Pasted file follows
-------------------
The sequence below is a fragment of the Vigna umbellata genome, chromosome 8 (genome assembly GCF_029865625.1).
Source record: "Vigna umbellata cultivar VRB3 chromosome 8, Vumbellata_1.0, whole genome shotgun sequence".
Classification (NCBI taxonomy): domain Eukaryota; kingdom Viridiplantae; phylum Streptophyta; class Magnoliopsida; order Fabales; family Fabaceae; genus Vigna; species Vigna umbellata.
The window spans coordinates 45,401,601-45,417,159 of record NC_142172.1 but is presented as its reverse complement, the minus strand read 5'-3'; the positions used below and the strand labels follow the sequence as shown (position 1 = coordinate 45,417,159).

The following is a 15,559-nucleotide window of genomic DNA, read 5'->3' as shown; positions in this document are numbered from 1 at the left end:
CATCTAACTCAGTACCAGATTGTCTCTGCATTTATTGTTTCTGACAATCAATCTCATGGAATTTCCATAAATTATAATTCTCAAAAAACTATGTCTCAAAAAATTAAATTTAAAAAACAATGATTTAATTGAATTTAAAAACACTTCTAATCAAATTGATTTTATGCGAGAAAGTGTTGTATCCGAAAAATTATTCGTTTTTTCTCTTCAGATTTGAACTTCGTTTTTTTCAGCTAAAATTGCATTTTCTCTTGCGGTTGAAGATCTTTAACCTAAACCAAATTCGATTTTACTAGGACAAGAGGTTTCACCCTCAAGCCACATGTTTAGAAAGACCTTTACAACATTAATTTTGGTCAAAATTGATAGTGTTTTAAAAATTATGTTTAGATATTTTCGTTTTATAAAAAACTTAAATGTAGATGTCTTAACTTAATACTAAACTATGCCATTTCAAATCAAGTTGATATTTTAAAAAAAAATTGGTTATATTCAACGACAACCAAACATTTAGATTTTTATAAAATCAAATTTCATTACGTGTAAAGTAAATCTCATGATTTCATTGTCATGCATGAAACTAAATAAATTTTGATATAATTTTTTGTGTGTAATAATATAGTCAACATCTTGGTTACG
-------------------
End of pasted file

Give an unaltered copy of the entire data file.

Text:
The sequence below is a fragment of the Vigna umbellata genome, chromosome 8 (genome assembly GCF_029865625.1).
Source record: "Vigna umbellata cultivar VRB3 chromosome 8, Vumbellata_1.0, whole genome shotgun sequence".
Classification (NCBI taxonomy): domain Eukaryota; kingdom Viridiplantae; phylum Streptophyta; class Magnoliopsida; order Fabales; family Fabaceae; genus Vigna; species Vigna umbellata.
The window spans coordinates 45,401,601-45,417,159 of record NC_142172.1 but is presented as its reverse complement, the minus strand read 5'-3'; the positions used below and the strand labels follow the sequence as shown (position 1 = coordinate 45,417,159).

The following is a 15,559-nucleotide window of genomic DNA, read 5'->3' as shown; positions in this document are numbered from 1 at the left end:
CATCTAACTCAGTACCAGATTGTCTCTGCATTTATTGTTTCTGACAATCAATCTCATGGAATTTCCATAAATTATAATTCTCAAAAAACTATGTCTCAAAAAATTAAATTTAAAAAACAATGATTTAATTGAATTTAAAAACACTTCTAATCAAATTGATTTTATGCGAGAAAGTGTTGTATCCGAAAAATTATTCGTTTTTTCTCTTCAGATTTGAACTTCGTTTTTTTCAGCTAAAATTGCATTTTCTCTTGCGGTTGAAGATCTTTAACCTAAACCAAATTCGATTTTACTAGGACAAGAGGTTTCACCCTCAAGCCACATGTTTAGAAAGACCTTTACAACATTAATTTTGGTCAAAATTGATAGTGTTTTAAAAATTATGTTTAGATATTTTCGTTTTATAAAAAACTTAAATGTAGATGTCTTAACTTAATACTAAACTATGCCATTTCAAATCAAGTTGATATTTTAAAAAAAAATTGGTTATATTCAACGACAACCAAACATTTAGATTTTTATAAAATCAAATTTCATTACGTGTAAAGTAAATCTCATGATTTCATTGTCATGCATGAAACTAAATAAATTTTGATATAATTTTTTGTGTGTAATAATATAGTCAACATCTTGGTTACG